In the previous article, we explored ways to handle pod updates without affecting availability, using Deployments.
This article will cover stateful applications in Kubernetes and how StatefulSets fit in such scenario. Moreover, you'll have the chance to understand how volumes work in Kubernetes and how they relate to Pods hence Deployments and StatefulSets.
Let's start the journey.
When working with containers, more precisely Pods, it's known that their data is ephemeral, which means all data written to the Pod will live during the Pod lifetime only.
Once the Pod is terminated, all its data is lost.
That's the essence of stateless applications.
🔵 Stateless applications are the default
By default, all applications in Kubernetes are stateless, meaning that data within the Pod are ephemeral and will be permanently lost during an application rollout update.
For instance, suppose we have a PostgreSQL Deployment:
apiVersion: apps/v1 kind: Deployment metadata: name: pg spec: replicas: 1 selector: matchLabels: app: pg template: metadata: labels: app: pg spec: containers: - name: postgresql image: postgres:14 env: - name: POSTGRES_USER value: postgres - name: POSTGRES_PASSWORD value: postgres
Once it's running, we can create a table called
users in the database:
$ kubectl exec pg-79d96fb7b7-zg9kl -- \ psql -U postgres -c \ "CREATE TABLE users (id SERIAL, name VARCHAR);"
And running the query afterwards:
$ kubectl exec pg-79d96fb7b7-zg9kl -- \ psql -U postgres -c "SELECT * FROM users;" id | name ----+------ (0 rows)
👉 Rolling out the application
Not rare, we have to update the application pod, either fixing some bug, updating the database version or doing some maintenance.
$ kubectl rollout restart deploy/pg deployment.apps/pg restarted
Notice the the pod name has changed, because it's a deployment, and Deployments have no ordering or identity for differentiation.
Let's perform the query on this new Pod:
$ kubectl exec pg-8486b4f555-5dqz8 -- \ psql -U postgres -c "SELECT * FROM users;" ERROR: relation "users" does not exist LINE 1: SELECT * FROM users;
Uh, oh...the table has gone away. Pods are stateless, remember?
🔵 Stateful applications
If we want to build a stateful application in Kubernetes, we have to share a common persistent structure that can be mounted across different pods of the same replicaset.
Enter Persistent Volumes.
👉 VolumeMounts and Volumes
In order to use persistent volumes, we have to mount a volume in the Pod container spec:
kind: Deployment ... # more spec: template: spec: containers: - name: postgresql image: postgres:14 env: - name: POSTGRES_USER value: postgres - name: POSTGRES_PASSWORD value: postgres volumeMounts: - name: pgdata mountPath: /var/lib/postgresql/data
Here, the volume is described as
pgdata, which will be mounted to the path
/var/lib/postgresql/data in the container. This path is exactly where the PostgreSQL data is located.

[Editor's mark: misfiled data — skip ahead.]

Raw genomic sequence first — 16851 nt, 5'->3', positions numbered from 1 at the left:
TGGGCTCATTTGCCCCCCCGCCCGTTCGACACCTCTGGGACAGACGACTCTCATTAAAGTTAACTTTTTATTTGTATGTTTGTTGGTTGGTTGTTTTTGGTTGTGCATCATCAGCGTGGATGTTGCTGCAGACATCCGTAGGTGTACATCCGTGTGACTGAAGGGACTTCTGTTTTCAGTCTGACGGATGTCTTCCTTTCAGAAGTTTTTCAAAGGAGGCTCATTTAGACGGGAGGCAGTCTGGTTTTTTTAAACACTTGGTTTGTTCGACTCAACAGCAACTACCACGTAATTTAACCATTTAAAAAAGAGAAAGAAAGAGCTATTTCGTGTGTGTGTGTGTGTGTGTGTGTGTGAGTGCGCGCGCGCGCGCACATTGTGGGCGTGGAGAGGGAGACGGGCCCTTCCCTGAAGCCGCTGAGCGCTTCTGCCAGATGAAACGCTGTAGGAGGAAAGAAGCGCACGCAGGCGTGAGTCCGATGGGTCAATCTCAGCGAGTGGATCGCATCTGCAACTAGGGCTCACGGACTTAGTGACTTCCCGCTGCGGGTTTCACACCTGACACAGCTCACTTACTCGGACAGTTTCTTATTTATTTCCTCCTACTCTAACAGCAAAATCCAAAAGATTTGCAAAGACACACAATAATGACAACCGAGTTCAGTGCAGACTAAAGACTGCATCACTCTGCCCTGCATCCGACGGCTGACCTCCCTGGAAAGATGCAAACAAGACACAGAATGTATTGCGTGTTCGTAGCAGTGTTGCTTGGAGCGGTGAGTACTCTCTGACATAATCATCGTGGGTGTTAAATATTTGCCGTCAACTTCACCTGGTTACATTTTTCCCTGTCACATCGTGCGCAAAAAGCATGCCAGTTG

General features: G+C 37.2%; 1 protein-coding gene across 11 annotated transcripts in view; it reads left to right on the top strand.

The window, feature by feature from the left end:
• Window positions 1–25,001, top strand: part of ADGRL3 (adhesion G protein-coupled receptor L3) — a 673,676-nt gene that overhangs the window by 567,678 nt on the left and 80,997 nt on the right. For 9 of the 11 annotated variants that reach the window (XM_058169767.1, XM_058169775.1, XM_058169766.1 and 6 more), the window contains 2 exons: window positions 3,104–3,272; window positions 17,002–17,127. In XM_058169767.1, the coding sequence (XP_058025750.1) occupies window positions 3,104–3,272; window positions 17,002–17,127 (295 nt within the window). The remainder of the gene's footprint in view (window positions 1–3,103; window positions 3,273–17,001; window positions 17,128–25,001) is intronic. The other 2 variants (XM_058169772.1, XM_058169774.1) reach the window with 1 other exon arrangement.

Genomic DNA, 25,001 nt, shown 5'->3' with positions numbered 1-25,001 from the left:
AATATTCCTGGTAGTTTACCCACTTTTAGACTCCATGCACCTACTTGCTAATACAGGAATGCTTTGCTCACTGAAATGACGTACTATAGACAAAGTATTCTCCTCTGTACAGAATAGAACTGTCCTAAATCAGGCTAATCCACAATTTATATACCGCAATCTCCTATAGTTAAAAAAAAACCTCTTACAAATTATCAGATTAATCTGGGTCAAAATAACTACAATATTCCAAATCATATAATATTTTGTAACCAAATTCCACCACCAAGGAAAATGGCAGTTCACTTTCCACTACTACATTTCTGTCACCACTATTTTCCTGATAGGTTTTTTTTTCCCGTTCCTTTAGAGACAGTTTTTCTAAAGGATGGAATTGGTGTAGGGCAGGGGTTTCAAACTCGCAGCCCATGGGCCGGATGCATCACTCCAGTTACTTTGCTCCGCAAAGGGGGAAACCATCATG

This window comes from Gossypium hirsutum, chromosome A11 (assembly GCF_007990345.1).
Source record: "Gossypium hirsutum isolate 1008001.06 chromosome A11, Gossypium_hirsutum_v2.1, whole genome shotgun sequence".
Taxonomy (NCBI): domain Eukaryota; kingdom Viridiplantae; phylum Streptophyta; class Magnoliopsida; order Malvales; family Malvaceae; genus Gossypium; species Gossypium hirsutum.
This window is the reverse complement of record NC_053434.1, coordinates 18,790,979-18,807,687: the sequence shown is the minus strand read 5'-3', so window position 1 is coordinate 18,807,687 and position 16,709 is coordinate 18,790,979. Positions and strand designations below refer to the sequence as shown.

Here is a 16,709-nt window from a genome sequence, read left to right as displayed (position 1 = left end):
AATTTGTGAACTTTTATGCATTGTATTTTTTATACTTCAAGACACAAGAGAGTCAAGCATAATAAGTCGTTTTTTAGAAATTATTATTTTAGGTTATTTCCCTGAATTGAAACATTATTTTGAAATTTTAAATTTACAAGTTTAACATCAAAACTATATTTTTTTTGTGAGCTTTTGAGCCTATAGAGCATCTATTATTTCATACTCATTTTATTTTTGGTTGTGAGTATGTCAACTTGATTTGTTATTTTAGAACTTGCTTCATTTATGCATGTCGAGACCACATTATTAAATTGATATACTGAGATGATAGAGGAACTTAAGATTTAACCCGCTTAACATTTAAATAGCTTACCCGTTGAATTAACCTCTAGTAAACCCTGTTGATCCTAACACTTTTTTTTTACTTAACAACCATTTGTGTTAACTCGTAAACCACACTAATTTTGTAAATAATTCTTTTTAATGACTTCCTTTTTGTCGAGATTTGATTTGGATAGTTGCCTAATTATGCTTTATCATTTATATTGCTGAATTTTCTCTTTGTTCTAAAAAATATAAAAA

However, the volume
pgdata can't come from nowhere. We need to request a persistent volume in the underlying infrastructure storage.
By infrastructure, we could think of our host machine in development, a server in the production environment or even a product storage by the underlying cloud-provider if that's the case.
template.spec section, we add the
... spec: template: spec: containers: ... volumes: - name: pgdata persistentVolumeClaim: claimName: my-pvc
Persistent Volume Claim, or PVC, is a request by the user for some piece of storage. In the above example, we assume that we have a PVC called
my-pvc, let's create it then:
apiVersion: v1 kind: PersistentVolumeClaim metadata: name: my-pvc spec: storageClassName: my-sc volumeName: my-pv accessModes: - ReadWriteOnce resources: requests: storage: 1Gi
The PVC requires some attributes:
- storageClassName: it's a class of storage defined by the administrator of the cluster. Storage class holds traits about policies and other storage services of the cluster. We'll create it soon.
- volumeName: the persistent volume, which is a piece of storage that can be statically of dynamically provisioned in the cluster
- accessModes, resources among others...
First, we have to create the
kind: StorageClass apiVersion: storage.k8s.io/v1 metadata: name: my-sc provisioner: kubernetes.io/no-provisioner parameters: type: local
Provisioner determines the plugin used to control the storage provisioning in the cluster.
In development, we can use the default
kubernetes.io/no-provisioner, which will not request storage dynamically, so we have to declare the persistent volume manually.
The Persistent Volume is a piece of storage in the underlying infrastructure.
By defining capacity, storageClass, accessMode and hostPath, we can declare such a piece ready to be used by a PVC in a Pod.
apiVersion: v1 kind: PersistentVolume metadata: name: my-pv spec: storageClassName: my-sc capacity: storage: 1Gi accessModes: - ReadWriteOnce hostPath: path: /data/volumes/my-pv
Once we applied SC, PV and PVC, we can apply the Deployment using the PVC
apiVersion: apps/v1 kind: Deployment metadata: name: pg spec: replicas: 1 selector: matchLabels: app: pg template: metadata: labels: app: pg spec: containers: - name: postgresql image: postgres:14 env: - name: POSTGRES_USER value: postgres - name: POSTGRES_PASSWORD value: postgres volumeMounts: - name: pgdata mountPath: /var/lib/postgresql/data volumes: - name: pgdata persistentVolumeClaim: claimName: my-pvc
$ kubectl get pods NAME READY STATUS RESTARTS AGE pg-7744b4d548-nxf8v 1/1 Running 0 3s
Now, time to check if the volumes are working properly across rollout updates:
### CREATE TABLE $ kubectl exec pg-7744b4d548-nxf8v -- psql -U postgres -c "CREATE TABLE users (id SERIAL, name VARCHAR);" ### QUERY $ kubectl exec pg-7744b4d548-nxf8v -- psql -U postgres -c "SELECT * FROM users" ### ROLLOUT $ kubectl rollout restart deploy/pg